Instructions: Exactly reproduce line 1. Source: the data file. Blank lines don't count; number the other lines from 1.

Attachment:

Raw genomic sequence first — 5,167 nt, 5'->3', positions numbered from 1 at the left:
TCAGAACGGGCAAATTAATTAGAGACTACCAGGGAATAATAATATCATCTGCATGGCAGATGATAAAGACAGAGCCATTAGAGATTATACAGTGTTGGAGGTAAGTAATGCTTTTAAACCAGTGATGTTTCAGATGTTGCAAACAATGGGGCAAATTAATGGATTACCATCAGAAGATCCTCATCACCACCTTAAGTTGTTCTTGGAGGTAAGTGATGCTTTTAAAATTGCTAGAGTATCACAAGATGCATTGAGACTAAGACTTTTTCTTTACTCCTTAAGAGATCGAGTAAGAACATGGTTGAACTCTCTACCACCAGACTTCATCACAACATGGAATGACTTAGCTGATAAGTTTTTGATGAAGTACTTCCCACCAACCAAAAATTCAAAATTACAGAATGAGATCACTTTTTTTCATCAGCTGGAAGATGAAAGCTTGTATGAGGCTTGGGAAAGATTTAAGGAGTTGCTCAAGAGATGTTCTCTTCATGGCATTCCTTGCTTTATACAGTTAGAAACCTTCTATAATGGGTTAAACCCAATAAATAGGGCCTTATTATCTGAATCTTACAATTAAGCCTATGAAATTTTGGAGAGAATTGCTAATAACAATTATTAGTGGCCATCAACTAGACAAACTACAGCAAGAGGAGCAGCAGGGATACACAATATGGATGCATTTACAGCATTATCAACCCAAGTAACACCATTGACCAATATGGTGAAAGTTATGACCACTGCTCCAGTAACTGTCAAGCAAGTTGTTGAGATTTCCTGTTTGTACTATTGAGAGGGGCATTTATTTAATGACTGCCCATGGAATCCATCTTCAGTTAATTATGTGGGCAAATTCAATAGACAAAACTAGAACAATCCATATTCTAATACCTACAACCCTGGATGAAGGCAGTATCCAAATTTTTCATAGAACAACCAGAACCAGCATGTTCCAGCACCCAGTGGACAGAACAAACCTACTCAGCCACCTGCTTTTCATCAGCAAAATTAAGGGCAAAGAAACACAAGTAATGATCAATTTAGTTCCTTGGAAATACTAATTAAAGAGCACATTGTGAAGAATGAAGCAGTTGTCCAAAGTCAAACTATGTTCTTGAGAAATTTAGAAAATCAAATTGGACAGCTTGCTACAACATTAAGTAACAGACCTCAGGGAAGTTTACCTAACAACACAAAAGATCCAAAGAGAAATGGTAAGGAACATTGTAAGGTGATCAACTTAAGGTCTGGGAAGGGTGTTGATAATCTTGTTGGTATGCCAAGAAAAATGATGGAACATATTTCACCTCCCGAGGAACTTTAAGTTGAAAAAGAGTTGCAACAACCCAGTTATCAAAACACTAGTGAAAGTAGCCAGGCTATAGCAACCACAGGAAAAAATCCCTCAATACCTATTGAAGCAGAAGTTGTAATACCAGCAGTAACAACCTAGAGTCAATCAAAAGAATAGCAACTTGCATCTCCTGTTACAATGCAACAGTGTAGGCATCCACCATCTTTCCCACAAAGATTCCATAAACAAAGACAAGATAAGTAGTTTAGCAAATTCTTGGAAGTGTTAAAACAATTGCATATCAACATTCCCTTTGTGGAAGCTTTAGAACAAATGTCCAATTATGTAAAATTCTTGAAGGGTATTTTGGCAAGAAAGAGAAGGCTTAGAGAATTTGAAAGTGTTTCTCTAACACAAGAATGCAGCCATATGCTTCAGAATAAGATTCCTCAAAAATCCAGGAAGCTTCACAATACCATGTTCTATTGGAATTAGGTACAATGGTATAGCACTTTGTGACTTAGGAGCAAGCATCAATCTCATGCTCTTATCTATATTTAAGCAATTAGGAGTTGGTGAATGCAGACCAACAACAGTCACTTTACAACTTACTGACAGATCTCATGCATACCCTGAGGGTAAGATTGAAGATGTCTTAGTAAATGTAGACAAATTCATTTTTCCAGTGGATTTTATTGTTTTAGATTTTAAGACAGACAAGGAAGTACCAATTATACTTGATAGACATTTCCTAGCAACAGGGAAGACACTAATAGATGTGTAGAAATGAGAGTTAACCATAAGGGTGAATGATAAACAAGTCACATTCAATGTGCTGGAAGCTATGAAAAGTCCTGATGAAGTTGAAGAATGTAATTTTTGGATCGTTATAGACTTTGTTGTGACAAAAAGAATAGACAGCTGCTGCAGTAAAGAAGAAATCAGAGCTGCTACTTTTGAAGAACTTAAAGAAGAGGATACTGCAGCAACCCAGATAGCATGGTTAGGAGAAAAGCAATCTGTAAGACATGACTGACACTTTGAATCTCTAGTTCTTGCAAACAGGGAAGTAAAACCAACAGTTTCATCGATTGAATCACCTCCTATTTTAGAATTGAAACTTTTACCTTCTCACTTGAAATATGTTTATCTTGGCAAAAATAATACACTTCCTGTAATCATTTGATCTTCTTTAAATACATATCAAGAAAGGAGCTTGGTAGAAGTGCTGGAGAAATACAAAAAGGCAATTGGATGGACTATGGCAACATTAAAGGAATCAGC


Raw genomic sequence first — 5,167 nt, 5'->3', positions numbered from 1 at the left: